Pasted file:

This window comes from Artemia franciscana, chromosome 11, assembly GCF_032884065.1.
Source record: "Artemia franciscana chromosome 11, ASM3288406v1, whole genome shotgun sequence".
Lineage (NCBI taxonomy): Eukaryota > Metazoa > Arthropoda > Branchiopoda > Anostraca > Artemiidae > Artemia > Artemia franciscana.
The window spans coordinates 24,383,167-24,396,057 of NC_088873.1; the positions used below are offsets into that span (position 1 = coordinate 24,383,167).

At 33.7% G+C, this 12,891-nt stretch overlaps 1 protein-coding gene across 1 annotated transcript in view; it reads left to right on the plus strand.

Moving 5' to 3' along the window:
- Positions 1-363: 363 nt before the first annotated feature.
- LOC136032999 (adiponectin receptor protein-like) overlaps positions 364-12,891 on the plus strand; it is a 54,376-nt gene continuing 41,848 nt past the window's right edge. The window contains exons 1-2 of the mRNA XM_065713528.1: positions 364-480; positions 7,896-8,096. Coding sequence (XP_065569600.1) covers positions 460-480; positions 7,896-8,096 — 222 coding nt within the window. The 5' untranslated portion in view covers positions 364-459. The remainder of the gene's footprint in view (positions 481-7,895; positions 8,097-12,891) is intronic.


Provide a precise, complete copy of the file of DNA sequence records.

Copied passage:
This window comes from Artemia franciscana, chromosome 11, assembly GCF_032884065.1.
Source record: "Artemia franciscana chromosome 11, ASM3288406v1, whole genome shotgun sequence".
Lineage (NCBI taxonomy): Eukaryota > Metazoa > Arthropoda > Branchiopoda > Anostraca > Artemiidae > Artemia > Artemia franciscana.
The window spans coordinates 24,383,167-24,396,057 of NC_088873.1; the positions used below are offsets into that span (position 1 = coordinate 24,383,167).

At 33.7% G+C, this 12,891-nt stretch overlaps 1 protein-coding gene across 1 annotated transcript in view; it reads left to right on the plus strand.

Moving 5' to 3' along the window:
- Positions 1-363: 363 nt before the first annotated feature.
- LOC136032999 (adiponectin receptor protein-like) overlaps positions 364-12,891 on the plus strand; it is a 54,376-nt gene continuing 41,848 nt past the window's right edge. The window contains exons 1-2 of the mRNA XM_065713528.1: positions 364-480; positions 7,896-8,096. Coding sequence (XP_065569600.1) covers positions 460-480; positions 7,896-8,096 — 222 coding nt within the window. The 5' untranslated portion in view covers positions 364-459. The remainder of the gene's footprint in view (positions 481-7,895; positions 8,097-12,891) is intronic.